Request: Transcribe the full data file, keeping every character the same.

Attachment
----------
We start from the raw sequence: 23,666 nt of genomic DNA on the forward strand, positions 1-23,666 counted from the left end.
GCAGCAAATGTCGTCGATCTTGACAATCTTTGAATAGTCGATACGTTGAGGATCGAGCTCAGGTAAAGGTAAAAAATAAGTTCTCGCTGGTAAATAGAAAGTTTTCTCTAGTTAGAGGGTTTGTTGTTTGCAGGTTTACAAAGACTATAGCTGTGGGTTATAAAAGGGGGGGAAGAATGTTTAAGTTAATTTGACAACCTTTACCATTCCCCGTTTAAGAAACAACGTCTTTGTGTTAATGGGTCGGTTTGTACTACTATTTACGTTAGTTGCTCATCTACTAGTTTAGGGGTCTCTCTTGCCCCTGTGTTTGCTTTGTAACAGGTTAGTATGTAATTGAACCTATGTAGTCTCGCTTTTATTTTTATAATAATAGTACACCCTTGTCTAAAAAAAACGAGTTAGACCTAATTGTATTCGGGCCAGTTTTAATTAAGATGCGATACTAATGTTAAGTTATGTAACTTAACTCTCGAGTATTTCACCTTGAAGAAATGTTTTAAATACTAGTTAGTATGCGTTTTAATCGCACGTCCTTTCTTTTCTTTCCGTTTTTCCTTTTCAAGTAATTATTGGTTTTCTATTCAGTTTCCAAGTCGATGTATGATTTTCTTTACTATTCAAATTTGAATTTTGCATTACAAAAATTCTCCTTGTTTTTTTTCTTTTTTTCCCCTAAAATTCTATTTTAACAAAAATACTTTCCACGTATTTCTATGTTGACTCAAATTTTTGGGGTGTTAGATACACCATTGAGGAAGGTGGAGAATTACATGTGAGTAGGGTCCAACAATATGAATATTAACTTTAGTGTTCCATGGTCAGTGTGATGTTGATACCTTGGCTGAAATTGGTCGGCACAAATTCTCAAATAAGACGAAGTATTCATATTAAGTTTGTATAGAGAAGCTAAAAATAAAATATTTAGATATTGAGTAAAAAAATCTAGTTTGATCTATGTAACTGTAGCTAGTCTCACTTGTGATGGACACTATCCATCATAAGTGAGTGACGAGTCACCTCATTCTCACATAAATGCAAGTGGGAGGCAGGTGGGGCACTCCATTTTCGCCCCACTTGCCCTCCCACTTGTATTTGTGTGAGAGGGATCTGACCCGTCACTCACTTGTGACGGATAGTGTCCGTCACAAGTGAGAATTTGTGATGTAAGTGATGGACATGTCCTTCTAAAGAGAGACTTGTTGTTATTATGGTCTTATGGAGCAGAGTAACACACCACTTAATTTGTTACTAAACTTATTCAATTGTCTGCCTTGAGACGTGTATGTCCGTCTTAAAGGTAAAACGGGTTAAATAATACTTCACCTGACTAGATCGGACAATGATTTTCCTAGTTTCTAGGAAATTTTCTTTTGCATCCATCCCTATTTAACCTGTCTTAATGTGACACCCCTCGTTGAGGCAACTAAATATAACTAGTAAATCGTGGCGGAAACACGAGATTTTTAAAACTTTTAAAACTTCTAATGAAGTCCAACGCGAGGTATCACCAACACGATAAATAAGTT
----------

We start from the raw sequence: 23,666 nt of genomic DNA on the forward strand, positions 1-23,666 counted from the left end.
GCAGCAAATGTCGTCGATCTTGACAATCTTTGAATAGTCGATACGTTGAGGATCGAGCTCAGGTAAAGGTAAAAAATAAGTTCTCGCTGGTAAATAGAAAGTTTTCTCTAGTTAGAGGGTTTGTTGTTTGCAGGTTTACAAAGACTATAGCTGTGGGTTATAAAAGGGGGGGAAGAATGTTTAAGTTAATTTGACAACCTTTACCATTCCCCGTTTAAGAAACAACGTCTTTGTGTTAATGGGTCGGTTTGTACTACTATTTACGTTAGTTGCTCATCTACTAGTTTAGGGGTCTCTCTTGCCCCTGTGTTTGCTTTGTAACAGGTTAGTATGTAATTGAACCTATGTAGTCTCGCTTTTATTTTTATAATAATAGTACACCCTTGTCTAAAAAAAACGAGTTAGACCTAATTGTATTCGGGCCAGTTTTAATTAAGATGCGATACTAATGTTAAGTTATGTAACTTAACTCTCGAGTATTTCACCTTGAAGAAATGTTTTAAATACTAGTTAGTATGCGTTTTAATCGCACGTCCTTTCTTTTCTTTCCGTTTTTCCTTTTCAAGTAATTATTGGTTTTCTATTCAGTTTCCAAGTCGATGTATGATTTTCTTTACTATTCAAATTTGAATTTTGCATTACAAAAATTCTCCTTGTTTTTTTTCTTTTTTTCCCCTAAAATTCTATTTTAACAAAAATACTTTCCACGTATTTCTATGTTGACTCAAATTTTTGGGGTGTTAGATACACCATTGAGGAAGGTGGAGAATTACATGTGAGTAGGGTCCAACAATATGAATATTAACTTTAGTGTTCCATGGTCAGTGTGATGTTGATACCTTGGCTGAAATTGGTCGGCACAAATTCTCAAATAAGACGAAGTATTCATATTAAGTTTGTATAGAGAAGCTAAAAATAAAATATTTAGATATTGAGTAAAAAAATCTAGTTTGATCTATGTAACTGTAGCTAGTCTCACTTGTGATGGACACTATCCATCATAAGTGAGTGACGAGTCACCTCATTCTCACATAAATGCAAGTGGGAGGCAGGTGGGGCACTCCATTTTCGCCCCACTTGCCCTCCCACTTGTATTTGTGTGAGAGGGATCTGACCCGTCACTCACTTGTGACGGATAGTGTCCGTCACAAGTGAGAATTTGTGATGTAAGTGATGGACATGTCCTTCTAAAGAGAGACTTGTTGTTATTATGGTCTTATGGAGCAGAGTAACACACCACTTAATTTGTTACTAAACTTATTCAATTGTCTGCCTTGAGACGTGTATGTCCGTCTTAAAGGTAAAACGGGTTAAATAATACTTCACCTGACTAGATCGGACAATGATTTTCCTAGTTTCTAGGAAATTTTCTTTTGCATCCATCCCTATTTAACCTGTCTTAATGTGACACCCCTCGTTGAGGCAACTAAATATAACTAGTAAATCGTGGCGGAAACACGAGATTTTTAAAACTTTTAAAACTTCTAATGAAGTCCAACGCGAGGTATCACCAACACGATAAATAAGTT